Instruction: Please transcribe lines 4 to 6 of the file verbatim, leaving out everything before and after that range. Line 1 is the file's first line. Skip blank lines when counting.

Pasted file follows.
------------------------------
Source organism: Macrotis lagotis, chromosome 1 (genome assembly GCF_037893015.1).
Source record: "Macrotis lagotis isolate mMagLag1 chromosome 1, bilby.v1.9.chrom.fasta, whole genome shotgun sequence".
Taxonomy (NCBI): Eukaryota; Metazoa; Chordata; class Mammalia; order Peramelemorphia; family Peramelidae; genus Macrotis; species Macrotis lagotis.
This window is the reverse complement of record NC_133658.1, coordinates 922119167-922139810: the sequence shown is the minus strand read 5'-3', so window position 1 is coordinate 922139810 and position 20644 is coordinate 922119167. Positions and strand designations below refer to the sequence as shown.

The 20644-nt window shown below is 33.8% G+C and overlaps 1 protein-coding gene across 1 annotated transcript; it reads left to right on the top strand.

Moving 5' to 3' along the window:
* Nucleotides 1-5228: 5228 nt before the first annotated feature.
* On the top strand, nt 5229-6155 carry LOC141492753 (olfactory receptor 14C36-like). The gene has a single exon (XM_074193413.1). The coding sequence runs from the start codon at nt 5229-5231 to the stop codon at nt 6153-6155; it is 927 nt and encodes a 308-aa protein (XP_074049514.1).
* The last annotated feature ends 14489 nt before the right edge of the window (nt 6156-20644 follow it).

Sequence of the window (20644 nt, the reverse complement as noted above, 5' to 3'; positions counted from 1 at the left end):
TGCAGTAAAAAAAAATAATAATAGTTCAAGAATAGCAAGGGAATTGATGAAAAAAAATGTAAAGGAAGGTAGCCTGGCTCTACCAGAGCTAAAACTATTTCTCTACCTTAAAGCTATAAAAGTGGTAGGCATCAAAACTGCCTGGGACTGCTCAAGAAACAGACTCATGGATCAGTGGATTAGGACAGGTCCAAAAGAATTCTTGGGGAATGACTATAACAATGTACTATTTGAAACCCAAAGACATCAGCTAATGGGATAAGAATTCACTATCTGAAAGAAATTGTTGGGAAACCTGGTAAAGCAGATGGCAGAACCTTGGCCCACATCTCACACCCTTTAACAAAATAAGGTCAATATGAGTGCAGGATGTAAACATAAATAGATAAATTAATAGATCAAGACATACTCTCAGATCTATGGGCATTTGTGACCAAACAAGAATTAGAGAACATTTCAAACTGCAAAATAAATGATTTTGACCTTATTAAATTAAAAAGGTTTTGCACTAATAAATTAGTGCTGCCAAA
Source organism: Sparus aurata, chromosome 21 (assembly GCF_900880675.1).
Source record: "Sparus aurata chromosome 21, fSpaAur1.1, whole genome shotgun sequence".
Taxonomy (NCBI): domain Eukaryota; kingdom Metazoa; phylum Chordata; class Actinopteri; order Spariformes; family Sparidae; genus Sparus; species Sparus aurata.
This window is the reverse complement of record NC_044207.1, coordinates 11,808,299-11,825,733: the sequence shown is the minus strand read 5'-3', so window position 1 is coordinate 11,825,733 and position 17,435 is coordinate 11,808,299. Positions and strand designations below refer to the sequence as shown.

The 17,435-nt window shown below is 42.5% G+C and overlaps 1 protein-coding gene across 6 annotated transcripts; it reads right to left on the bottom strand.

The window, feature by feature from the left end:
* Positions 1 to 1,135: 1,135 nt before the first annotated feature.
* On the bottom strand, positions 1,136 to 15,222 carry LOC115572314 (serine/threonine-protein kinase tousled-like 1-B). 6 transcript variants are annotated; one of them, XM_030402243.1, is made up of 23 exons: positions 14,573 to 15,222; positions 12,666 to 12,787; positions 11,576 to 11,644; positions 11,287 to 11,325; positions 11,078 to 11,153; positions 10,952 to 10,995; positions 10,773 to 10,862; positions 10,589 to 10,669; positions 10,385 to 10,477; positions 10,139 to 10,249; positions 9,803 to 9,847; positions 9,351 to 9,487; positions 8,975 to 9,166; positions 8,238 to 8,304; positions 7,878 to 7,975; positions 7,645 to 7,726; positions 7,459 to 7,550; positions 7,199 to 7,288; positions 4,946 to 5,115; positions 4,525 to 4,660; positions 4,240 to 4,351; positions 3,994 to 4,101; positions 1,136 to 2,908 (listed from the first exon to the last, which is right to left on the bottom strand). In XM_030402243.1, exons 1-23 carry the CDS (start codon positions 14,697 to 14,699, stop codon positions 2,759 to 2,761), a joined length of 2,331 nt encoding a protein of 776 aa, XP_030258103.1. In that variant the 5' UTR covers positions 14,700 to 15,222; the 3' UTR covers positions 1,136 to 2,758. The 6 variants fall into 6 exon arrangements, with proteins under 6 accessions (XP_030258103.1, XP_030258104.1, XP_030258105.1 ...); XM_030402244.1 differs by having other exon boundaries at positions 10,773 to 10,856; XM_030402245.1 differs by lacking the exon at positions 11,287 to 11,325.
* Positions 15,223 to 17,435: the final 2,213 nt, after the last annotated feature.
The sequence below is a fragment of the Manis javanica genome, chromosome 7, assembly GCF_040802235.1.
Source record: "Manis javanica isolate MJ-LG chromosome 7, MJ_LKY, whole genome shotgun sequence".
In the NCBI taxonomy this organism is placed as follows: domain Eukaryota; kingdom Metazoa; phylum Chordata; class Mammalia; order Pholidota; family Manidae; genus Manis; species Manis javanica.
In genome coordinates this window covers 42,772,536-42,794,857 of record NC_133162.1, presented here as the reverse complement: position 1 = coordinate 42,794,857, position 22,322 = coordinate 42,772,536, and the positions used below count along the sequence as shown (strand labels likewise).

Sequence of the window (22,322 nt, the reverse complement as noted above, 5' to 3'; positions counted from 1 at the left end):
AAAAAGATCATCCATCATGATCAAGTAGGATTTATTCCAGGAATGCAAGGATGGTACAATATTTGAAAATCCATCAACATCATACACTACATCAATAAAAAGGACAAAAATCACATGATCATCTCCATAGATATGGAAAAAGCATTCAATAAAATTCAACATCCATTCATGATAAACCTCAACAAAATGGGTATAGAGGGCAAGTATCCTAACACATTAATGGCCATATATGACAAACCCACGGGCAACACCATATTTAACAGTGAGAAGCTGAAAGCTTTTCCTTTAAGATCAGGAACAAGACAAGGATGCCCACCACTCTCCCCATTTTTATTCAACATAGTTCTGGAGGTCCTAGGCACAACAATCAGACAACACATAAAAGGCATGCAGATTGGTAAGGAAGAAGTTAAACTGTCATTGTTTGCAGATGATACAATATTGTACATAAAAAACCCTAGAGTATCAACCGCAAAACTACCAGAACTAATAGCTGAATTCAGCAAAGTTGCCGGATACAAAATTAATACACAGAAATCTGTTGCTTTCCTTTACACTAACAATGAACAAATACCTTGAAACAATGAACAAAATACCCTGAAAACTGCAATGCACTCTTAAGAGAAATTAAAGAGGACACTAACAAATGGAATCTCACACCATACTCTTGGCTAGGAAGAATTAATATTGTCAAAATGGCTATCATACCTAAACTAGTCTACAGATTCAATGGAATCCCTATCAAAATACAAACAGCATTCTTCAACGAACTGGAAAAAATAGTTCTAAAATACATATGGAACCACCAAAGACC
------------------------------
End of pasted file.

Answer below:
This window is the reverse complement of record NC_133658.1, coordinates 922119167-922139810: the sequence shown is the minus strand read 5'-3', so window position 1 is coordinate 922139810 and position 20644 is coordinate 922119167. Positions and strand designations below refer to the sequence as shown.

The 20644-nt window shown below is 33.8% G+C and overlaps 1 protein-coding gene across 1 annotated transcript; it reads left to right on the top strand.

Moving 5' to 3' along the window: